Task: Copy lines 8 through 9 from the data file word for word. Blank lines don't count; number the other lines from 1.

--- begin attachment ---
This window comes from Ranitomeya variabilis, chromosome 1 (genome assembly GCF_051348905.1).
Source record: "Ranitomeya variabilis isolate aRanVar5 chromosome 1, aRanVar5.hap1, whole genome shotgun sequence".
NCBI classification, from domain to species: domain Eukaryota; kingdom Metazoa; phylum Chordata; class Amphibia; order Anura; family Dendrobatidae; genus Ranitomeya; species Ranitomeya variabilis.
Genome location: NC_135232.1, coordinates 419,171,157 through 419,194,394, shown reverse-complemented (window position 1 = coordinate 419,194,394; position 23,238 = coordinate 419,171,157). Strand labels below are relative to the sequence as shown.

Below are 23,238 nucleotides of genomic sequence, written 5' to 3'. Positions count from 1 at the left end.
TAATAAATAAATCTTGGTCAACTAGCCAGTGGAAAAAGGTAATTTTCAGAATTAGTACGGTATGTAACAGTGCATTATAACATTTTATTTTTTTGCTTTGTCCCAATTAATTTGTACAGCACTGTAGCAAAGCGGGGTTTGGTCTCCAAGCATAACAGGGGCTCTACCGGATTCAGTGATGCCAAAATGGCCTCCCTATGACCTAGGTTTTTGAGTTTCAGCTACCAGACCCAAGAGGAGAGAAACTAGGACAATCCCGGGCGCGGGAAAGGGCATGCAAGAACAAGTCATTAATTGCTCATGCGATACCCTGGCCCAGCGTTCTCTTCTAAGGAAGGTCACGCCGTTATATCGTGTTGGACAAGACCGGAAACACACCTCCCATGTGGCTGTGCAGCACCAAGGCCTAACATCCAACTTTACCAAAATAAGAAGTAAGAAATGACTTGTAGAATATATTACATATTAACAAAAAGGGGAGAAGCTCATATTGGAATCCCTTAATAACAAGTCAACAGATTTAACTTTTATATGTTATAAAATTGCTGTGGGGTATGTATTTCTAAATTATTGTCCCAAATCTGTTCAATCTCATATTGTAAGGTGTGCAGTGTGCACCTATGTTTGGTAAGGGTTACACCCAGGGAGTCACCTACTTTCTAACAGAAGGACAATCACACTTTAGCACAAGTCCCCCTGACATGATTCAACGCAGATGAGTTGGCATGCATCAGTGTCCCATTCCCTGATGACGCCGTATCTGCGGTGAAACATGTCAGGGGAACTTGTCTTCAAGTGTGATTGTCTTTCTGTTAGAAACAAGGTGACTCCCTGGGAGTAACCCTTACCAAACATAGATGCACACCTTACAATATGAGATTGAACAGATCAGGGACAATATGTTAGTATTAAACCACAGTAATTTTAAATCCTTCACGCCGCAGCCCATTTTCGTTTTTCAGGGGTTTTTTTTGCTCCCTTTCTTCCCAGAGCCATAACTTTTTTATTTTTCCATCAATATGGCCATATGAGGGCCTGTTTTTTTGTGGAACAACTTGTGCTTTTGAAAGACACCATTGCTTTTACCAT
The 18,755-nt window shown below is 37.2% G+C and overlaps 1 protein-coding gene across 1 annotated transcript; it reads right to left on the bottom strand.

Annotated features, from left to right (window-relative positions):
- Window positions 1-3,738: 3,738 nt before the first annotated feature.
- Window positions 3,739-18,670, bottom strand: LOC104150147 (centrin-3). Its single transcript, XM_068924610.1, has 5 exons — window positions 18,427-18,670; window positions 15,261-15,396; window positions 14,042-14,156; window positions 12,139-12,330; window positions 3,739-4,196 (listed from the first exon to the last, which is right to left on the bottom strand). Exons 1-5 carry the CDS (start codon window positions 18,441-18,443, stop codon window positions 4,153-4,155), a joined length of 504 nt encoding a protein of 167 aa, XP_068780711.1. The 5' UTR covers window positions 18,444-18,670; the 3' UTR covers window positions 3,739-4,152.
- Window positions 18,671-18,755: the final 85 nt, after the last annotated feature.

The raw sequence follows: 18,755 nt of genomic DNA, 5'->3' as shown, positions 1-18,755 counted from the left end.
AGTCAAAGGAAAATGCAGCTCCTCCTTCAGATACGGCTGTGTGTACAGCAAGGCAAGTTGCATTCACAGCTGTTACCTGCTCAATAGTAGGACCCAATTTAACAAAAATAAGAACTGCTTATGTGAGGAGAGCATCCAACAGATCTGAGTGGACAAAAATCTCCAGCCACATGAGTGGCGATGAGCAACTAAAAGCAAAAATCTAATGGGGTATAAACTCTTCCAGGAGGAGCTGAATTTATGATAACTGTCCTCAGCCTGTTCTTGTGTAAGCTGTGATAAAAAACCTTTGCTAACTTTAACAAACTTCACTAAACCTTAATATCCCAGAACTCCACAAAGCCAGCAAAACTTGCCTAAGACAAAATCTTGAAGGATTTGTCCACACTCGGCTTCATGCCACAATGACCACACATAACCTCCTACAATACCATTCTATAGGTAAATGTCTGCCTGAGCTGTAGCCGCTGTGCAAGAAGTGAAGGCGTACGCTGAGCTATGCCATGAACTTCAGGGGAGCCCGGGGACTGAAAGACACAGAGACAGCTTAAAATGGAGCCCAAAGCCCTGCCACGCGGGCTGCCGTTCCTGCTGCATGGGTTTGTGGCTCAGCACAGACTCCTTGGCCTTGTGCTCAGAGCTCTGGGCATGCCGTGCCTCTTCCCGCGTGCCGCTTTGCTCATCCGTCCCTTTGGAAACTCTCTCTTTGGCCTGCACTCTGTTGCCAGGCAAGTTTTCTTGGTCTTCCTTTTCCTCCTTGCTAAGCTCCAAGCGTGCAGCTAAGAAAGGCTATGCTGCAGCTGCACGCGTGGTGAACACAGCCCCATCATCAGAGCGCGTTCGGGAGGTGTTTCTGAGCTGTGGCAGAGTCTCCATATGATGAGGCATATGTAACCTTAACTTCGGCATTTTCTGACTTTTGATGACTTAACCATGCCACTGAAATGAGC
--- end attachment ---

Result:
Annotated features, from left to right (window-relative positions):
- Window positions 1-3,738: 3,738 nt before the first annotated feature.